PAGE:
It is widely acknowledged that animal models are not always accurate predictors of the effects of a substance on humans, other animals or the environment. Species of high phylogenetic linkage (mouse-rat or primate-man), do not necessarily possess the same biochemical mechanisms or physiological responses to a particular compound. This lack of predictivity from preclinical species to the clinic is a significant factor in the high attrition rates across a number of bioscience industries and provides significant incentive to develop an in silico platform that can inform researchers as to the most appropriate model system (if any) for investigating the efficacy or toxicity of a given compound.
Moleculomics, a spin out company from Swansea University has created CRISP, a comparative in silico structural/functional platform that offers potential for identifying species differences in liver activity, to help address this problem. CRISP enables users to screen a candidate compound against proteins of the liver to identify predicted molecular interactions (“hits”) and then compare them (in terms of affinity, binding orientation, protein function, and downstream metabolic and signalling pathway effects), to hits in other organisms for the purpose of selecting the most appropriate model for subsequent trials.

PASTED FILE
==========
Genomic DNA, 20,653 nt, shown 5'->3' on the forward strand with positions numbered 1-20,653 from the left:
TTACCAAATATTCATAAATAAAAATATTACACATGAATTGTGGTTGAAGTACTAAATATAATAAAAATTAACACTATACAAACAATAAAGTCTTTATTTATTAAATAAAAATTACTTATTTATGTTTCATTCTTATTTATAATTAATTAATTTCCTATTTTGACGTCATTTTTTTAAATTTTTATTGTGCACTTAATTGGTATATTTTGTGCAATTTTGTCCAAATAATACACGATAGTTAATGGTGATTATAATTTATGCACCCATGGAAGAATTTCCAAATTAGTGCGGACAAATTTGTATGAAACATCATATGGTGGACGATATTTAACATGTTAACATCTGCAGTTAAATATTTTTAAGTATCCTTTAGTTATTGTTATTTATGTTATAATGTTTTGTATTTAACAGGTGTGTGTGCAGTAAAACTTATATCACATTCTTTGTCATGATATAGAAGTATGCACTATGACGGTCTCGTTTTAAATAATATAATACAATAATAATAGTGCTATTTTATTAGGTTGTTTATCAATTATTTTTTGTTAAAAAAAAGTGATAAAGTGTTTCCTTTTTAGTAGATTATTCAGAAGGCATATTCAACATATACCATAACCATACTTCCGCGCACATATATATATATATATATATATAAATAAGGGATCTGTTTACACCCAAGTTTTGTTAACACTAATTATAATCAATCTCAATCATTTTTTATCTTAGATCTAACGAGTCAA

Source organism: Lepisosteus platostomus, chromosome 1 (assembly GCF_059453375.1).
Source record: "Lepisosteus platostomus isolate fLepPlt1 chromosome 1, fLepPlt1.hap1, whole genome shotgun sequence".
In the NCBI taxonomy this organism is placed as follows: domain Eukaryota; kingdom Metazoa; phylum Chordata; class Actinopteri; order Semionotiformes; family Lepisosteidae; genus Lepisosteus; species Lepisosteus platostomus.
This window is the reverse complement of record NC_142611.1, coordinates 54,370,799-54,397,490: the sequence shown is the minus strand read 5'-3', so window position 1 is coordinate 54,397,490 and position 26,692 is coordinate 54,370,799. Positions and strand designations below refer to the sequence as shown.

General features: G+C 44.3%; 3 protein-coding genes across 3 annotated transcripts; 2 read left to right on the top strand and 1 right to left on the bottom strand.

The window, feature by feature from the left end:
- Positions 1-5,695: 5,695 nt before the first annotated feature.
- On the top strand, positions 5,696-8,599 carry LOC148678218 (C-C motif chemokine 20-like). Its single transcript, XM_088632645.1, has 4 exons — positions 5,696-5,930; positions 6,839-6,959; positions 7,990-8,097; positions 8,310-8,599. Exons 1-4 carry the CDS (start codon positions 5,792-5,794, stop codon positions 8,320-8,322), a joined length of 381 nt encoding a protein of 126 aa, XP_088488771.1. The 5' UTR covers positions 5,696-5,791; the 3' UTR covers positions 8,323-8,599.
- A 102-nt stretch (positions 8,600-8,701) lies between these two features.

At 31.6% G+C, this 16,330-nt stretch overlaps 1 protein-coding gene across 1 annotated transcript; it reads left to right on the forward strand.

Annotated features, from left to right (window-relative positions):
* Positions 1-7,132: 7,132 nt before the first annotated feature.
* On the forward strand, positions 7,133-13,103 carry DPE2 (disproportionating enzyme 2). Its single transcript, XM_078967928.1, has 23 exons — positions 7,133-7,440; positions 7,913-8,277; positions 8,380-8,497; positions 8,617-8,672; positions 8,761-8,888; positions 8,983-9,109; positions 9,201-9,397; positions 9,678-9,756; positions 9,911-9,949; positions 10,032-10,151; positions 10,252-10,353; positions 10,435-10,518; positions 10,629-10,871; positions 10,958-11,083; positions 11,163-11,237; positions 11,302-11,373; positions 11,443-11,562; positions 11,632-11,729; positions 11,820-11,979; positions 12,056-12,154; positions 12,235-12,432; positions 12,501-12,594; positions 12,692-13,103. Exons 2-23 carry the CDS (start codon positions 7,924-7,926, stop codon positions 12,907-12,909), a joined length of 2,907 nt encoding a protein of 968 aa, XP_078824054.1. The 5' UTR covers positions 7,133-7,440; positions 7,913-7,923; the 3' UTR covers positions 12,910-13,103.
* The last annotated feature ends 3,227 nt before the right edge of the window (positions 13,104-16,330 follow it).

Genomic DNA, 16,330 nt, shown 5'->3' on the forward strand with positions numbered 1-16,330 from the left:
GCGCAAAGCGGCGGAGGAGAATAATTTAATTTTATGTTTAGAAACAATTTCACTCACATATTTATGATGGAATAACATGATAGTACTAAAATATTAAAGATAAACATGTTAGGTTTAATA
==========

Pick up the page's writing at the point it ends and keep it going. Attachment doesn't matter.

Through CRACK IT Solutions, Moleculomics sought industry partners to help validate the technology using in vitro and in vivo hepatotoxicity data. With the support of CRACK IT Solutions funding they have now established a project with Dow Agrosciences to validate CRISP against 10 hepatotoxic compounds and 10 non-toxic compounds (supplied by Dow), the identity of which will be blinded to Moleculomics. Data from the CRISP model will be compared to existing in vitro and in vivo data provided by Dow to evaluate the effectiveness of the model as a cost-effective compound screening method.
The liver is the most commonly affected organ in rodent toxicology studies conducted with (prospective) agrochemical active ingredients. Under current test guidelines, liver toxicity is a key endpoint incorporated in to all in vivo tests in mammalian species. However, the evaluation of agrochemical active ingredients is moving away from a primarily hazard-based evaluation to one based on risk. In a risk-based evaluation, it is only necessary to identify and characterise the ‘critical hazard(s)’. CRISP will help identify critical liver hazards and support the design of an appropriate testing programme, potentially using fewer animals. For example, a two-generation reproductive toxicity study (OECD TG 416) which requires 2000 – 3000 animals (usually rats) is currently required for all agrochemical active ingredients. Using CRISP to identify that liver toxicity is the critical hazard provides evidence to justify not conducting this study. The ability to predict/assess liver toxicity across a broad range of compounds, for example in early stage research projects, will greatly facilitate the selection of suitable candidate(s) and reduce the need to test in vivo to discriminate.
Full details about this CRACK IT Solution and the outputs of the funded project can be found on the CRACK IT website.